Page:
It's been a long journey of boosting my credit score - I'm currently signed up with Credit Sesame and get tons of helpful tips from them on how I can do this more effectively. But my question is - is it better to pay off credit cards slowly or all at once? 

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Great Question! According to the research that I've done and my experience with helping people remove errors from credit reports, the more you pay and the sooner will reduce your utilization rate the moment it posts (subject to next update of credit reporting) so "all at once" would quicken that for you. The rest of the factors, as you will read in this recap article, are not affected. The sooner you pay the less interest you are paying; however, to avoid needing credit and having to pay dearly for it, make sure to have some liquid savings available and then zap every other dime and dollar to become debt-free. This should help you find YOUR comfort level: https://www.thebalance.com/fac...-credit-score-960527

 

If you can afford to, all at once! It stops the bleeding immediately. By bleeding, I mean all the interest that's tacked on each month. If you can't do it all at once, definitely cut off the highest interest one first, by paying the minimum payment required on the lower interest rates and throwing the excess on the highest interest one. Once you've reached zero balance on a card, just leave it at $0. You don't need to use it and you definitely shouldn't close it because closing that account usually results in -40pt or so.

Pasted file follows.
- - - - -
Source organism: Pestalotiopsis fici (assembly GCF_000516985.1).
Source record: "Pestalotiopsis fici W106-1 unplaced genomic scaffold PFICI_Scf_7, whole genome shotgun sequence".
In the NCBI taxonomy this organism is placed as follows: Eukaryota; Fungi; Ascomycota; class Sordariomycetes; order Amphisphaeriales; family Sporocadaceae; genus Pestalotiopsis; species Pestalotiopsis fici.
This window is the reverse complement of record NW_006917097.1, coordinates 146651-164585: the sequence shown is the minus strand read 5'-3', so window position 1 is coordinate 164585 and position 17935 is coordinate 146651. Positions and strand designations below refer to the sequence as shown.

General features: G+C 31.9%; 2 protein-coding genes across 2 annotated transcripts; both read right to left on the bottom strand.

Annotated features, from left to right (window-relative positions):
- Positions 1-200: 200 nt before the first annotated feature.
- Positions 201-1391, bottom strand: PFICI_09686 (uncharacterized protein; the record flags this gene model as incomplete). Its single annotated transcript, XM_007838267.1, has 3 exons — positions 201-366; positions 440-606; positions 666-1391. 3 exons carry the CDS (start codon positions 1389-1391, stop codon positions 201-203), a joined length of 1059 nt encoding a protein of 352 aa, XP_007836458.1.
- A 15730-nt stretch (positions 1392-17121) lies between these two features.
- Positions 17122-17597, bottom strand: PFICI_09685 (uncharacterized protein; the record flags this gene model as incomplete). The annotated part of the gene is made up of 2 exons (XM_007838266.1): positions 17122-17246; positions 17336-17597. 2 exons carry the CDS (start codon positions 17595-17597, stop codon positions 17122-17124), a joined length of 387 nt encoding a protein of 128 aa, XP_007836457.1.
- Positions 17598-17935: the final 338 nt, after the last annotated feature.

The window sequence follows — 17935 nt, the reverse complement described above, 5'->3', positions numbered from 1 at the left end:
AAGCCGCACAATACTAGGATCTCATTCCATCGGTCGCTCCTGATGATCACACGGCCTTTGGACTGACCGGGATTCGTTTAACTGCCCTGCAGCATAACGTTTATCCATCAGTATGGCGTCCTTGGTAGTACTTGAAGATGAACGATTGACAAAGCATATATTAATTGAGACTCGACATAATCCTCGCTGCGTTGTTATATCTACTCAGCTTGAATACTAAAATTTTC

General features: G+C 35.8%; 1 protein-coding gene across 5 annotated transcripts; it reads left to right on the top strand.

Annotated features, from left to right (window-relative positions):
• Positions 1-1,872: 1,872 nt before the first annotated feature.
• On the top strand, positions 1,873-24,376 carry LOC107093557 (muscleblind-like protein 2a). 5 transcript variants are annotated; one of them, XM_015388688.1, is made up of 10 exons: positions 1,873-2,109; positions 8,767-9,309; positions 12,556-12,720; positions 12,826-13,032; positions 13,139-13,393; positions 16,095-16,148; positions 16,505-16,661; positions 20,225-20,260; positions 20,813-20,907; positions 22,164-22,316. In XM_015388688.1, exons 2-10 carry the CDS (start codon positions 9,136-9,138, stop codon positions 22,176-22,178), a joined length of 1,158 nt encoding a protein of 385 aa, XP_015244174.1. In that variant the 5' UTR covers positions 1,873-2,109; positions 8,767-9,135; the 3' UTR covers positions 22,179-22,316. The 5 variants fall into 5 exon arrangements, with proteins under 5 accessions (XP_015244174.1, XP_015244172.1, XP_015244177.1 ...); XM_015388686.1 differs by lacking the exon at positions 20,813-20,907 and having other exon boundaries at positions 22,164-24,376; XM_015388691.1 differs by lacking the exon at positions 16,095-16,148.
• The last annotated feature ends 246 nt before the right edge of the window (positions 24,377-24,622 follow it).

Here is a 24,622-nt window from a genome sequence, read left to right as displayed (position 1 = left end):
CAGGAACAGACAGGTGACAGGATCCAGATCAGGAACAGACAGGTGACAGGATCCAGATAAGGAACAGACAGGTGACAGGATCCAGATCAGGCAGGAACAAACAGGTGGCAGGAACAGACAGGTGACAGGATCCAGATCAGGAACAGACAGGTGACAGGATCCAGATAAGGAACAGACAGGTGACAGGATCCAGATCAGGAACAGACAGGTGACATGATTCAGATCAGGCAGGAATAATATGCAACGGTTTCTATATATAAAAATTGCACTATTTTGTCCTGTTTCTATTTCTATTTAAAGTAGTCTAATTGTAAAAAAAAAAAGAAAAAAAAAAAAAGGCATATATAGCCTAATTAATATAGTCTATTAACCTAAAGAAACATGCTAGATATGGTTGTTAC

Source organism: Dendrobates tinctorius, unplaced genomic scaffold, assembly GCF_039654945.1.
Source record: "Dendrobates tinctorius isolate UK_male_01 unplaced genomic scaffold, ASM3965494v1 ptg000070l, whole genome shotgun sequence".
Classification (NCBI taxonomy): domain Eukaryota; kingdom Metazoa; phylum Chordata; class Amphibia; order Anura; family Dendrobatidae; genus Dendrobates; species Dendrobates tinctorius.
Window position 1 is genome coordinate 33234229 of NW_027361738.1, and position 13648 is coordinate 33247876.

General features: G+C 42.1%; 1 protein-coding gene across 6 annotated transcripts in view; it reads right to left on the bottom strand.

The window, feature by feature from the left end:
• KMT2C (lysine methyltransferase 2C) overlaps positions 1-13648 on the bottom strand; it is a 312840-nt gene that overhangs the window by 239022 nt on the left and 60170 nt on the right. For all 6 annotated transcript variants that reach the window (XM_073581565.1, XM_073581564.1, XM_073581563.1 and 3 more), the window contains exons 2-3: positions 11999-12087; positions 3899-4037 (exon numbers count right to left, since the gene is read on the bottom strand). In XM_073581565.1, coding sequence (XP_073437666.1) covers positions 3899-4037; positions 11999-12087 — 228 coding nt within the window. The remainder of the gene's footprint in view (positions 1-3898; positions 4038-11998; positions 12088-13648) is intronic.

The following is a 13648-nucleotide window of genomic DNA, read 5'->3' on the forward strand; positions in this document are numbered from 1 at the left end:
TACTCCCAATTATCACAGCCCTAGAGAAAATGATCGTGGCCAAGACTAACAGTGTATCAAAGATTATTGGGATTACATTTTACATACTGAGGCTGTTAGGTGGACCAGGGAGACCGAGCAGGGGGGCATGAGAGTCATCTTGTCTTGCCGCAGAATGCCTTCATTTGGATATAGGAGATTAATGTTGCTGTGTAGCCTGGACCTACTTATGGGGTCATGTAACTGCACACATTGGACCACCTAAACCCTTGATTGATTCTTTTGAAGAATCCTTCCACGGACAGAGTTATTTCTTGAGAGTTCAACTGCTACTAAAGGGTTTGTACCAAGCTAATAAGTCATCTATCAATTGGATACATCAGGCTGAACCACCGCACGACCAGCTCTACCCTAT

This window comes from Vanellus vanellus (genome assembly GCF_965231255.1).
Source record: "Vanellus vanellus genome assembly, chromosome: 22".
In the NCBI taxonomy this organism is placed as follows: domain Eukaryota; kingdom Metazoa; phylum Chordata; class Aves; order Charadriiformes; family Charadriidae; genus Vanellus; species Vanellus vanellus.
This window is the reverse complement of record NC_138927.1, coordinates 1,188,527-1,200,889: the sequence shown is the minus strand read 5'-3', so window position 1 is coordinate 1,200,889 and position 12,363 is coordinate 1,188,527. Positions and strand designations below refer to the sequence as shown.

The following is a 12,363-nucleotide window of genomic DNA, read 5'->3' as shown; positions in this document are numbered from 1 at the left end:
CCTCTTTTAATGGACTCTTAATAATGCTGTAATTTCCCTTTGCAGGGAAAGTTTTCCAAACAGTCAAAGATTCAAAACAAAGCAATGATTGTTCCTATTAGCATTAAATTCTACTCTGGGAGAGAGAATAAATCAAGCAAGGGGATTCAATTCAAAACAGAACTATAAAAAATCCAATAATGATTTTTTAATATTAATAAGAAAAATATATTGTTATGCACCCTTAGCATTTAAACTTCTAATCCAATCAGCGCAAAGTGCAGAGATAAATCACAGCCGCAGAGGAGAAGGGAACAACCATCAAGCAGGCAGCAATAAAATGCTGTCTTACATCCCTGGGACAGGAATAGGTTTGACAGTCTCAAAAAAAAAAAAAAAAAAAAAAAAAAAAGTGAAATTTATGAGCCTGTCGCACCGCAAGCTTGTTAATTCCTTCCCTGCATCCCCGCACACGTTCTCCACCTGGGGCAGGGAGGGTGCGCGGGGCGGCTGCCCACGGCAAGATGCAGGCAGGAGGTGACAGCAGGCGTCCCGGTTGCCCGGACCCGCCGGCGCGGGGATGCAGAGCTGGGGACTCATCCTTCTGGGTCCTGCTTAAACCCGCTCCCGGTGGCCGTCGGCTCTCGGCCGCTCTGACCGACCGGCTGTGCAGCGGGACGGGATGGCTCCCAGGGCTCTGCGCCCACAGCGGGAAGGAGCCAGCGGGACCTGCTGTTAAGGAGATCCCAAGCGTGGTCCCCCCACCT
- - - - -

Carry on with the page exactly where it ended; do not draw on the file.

If you're just establishing credit, a secured credit card might be good. They usually make you pay a deposit to start the card, then after a certain amount of successful payments, they give you the deposit back plus interest and you graduate to a way better credit card with a better APR.

@Briana I used to work for a credit card company! Some of the best ways to quickly boost credit scores. 

1) Don't close credit cards, especially your oldest one.  Instead you can just shred the card if you never intend to use it. This keeps your credit line open on your credit report.

3) Ensure you have enough credit, this sounds counter intuitive but having the right amount of credit in good standing shows that you can handle it and helps in the algorithm, even if you pay it off every month.

4) Carry a small balance month to month.  It makes that balance show up on your credit report and shows you use your credit and pay bills on time

5) Payments over 30 days late show up on your credit report. If you have recent late payments call the companies and see if they will remove it from your report (first time offense) this will not always work but it never hurts to try.